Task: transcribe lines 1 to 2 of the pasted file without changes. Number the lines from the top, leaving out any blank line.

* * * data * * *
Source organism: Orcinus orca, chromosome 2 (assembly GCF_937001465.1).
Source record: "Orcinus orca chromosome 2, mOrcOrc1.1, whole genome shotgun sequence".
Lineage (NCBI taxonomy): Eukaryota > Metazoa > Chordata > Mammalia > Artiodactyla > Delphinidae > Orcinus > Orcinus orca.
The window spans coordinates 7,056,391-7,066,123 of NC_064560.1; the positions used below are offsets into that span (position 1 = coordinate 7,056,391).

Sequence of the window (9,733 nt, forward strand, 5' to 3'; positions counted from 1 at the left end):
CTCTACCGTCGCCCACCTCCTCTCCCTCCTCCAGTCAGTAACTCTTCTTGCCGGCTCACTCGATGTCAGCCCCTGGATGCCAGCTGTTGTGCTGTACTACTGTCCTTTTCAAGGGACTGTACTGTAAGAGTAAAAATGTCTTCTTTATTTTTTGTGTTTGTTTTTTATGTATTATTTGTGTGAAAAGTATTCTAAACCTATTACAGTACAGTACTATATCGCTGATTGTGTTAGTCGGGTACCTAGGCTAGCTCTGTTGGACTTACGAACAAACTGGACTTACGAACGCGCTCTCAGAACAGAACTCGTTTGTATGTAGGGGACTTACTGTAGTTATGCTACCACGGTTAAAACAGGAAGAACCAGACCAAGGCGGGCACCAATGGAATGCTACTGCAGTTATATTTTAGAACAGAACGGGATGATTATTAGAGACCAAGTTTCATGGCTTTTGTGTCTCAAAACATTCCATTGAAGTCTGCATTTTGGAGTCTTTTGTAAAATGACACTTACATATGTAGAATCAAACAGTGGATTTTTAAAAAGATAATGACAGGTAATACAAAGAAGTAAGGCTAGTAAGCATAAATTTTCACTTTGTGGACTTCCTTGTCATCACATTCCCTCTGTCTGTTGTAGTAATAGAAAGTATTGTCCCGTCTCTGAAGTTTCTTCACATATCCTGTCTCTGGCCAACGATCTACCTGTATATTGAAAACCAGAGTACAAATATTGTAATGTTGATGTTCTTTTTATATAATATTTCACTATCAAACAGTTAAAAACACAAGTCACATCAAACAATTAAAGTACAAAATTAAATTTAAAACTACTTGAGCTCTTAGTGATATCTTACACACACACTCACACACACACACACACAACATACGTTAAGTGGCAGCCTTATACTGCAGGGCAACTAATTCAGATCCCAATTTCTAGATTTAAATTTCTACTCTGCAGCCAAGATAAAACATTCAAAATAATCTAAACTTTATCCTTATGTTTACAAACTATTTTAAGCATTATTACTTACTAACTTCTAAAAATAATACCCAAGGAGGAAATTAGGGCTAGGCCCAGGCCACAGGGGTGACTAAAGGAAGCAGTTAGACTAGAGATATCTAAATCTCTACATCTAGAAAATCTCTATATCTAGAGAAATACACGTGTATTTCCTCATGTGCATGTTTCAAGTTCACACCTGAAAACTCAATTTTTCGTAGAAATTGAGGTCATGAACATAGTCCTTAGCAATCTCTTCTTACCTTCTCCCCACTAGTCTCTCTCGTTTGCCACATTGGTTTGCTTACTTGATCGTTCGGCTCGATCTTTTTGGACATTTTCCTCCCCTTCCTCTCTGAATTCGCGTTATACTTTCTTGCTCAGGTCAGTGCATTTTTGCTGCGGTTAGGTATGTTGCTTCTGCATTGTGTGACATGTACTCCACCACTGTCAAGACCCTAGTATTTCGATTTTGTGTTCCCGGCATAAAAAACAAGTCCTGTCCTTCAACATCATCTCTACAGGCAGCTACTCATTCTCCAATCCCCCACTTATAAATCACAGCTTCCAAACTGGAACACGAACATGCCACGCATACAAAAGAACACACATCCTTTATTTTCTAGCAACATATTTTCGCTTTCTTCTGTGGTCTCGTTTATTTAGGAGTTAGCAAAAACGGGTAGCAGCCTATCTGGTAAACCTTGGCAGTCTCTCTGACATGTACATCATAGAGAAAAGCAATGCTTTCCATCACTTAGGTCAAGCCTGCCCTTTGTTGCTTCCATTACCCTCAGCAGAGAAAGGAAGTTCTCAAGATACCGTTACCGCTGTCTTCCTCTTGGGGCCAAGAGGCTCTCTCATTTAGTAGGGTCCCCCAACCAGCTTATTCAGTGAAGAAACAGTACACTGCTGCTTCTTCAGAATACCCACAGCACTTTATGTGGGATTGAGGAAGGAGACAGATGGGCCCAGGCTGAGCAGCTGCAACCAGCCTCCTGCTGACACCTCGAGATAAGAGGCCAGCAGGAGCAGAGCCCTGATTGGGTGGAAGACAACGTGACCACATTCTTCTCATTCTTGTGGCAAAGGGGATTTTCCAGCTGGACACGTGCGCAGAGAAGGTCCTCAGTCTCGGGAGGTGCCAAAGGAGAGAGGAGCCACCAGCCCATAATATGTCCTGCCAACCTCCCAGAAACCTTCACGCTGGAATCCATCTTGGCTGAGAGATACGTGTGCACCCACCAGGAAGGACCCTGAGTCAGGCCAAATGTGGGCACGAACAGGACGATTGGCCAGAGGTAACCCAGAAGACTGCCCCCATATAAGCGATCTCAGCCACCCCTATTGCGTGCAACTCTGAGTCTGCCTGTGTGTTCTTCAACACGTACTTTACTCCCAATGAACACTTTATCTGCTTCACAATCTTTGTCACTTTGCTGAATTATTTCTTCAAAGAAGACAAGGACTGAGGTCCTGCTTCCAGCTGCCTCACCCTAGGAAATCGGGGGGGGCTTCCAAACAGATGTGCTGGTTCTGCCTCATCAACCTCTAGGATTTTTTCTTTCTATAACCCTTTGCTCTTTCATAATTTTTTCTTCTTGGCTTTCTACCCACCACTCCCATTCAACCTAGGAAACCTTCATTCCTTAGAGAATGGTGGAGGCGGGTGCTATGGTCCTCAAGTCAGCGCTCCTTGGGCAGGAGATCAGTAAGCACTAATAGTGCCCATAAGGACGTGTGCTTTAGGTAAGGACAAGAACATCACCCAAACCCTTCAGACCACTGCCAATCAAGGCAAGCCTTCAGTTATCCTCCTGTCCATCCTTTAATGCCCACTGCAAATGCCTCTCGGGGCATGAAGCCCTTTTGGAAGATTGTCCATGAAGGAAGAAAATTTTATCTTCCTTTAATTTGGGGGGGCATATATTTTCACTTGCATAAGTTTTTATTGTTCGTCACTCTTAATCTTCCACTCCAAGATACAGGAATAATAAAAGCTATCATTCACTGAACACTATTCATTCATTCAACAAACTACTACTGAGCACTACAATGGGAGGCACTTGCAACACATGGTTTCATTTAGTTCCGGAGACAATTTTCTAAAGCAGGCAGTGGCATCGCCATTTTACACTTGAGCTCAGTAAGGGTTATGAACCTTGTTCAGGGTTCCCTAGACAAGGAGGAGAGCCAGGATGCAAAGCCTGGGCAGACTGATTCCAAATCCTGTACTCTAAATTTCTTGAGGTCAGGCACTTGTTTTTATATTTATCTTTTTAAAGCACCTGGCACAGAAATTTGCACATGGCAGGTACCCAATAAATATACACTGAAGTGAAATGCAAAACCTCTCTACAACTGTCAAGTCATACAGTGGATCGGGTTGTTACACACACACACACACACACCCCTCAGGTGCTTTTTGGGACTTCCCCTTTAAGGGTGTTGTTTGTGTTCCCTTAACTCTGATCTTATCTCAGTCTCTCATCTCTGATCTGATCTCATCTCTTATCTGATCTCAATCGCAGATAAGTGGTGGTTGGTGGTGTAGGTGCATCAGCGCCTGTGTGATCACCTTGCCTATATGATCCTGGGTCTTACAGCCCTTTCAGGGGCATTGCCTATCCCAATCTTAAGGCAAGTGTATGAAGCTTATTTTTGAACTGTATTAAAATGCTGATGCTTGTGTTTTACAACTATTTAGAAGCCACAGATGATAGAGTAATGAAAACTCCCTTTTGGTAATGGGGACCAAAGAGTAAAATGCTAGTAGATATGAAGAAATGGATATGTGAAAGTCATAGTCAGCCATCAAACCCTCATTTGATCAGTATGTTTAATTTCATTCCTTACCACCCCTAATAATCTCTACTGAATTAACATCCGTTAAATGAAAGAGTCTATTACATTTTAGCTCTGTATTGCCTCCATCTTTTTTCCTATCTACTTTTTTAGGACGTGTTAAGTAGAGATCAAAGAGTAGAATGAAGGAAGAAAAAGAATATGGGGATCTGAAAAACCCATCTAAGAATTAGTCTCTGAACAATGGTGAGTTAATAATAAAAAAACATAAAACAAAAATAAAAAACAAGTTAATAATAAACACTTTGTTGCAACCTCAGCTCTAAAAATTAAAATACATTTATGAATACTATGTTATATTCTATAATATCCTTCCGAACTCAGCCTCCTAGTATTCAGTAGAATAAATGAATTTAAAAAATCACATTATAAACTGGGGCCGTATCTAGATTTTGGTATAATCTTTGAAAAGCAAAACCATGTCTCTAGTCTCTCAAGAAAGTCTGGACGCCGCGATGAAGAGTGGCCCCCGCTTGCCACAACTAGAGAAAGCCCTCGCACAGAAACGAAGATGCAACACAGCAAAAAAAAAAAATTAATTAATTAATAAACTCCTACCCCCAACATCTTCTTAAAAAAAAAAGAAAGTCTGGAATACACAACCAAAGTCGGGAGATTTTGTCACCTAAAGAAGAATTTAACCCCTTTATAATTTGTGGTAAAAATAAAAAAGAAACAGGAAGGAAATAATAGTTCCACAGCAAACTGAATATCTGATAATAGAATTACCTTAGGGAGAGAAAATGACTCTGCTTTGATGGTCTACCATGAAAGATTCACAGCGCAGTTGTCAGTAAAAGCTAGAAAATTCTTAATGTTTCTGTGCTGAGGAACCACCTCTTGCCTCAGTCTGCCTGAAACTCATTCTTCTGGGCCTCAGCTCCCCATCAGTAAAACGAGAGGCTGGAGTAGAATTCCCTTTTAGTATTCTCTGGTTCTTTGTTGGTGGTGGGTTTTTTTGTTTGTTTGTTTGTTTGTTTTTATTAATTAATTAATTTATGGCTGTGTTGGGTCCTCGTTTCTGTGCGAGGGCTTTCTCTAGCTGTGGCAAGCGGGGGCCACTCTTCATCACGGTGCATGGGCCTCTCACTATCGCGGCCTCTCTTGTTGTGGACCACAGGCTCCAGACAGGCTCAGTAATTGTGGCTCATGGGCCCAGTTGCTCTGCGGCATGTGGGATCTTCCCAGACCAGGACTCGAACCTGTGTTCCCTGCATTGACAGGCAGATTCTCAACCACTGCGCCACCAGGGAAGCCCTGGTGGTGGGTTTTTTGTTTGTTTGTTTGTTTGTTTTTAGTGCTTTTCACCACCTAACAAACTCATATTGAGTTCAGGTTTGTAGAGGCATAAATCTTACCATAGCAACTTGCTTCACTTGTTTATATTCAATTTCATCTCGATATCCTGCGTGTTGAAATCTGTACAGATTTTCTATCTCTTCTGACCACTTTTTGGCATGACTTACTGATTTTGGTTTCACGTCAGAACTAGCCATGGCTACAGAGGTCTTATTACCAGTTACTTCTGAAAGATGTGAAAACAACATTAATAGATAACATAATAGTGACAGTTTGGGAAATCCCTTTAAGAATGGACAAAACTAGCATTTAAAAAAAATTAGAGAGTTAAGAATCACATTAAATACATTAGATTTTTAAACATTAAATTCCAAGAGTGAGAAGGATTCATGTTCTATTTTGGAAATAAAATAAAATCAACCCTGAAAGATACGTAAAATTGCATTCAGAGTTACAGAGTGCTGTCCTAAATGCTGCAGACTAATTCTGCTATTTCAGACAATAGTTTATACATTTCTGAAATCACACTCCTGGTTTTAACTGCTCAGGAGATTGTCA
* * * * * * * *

Source organism: Orcinus orca, chromosome 2 (assembly GCF_937001465.1).
Source record: "Orcinus orca chromosome 2, mOrcOrc1.1, whole genome shotgun sequence".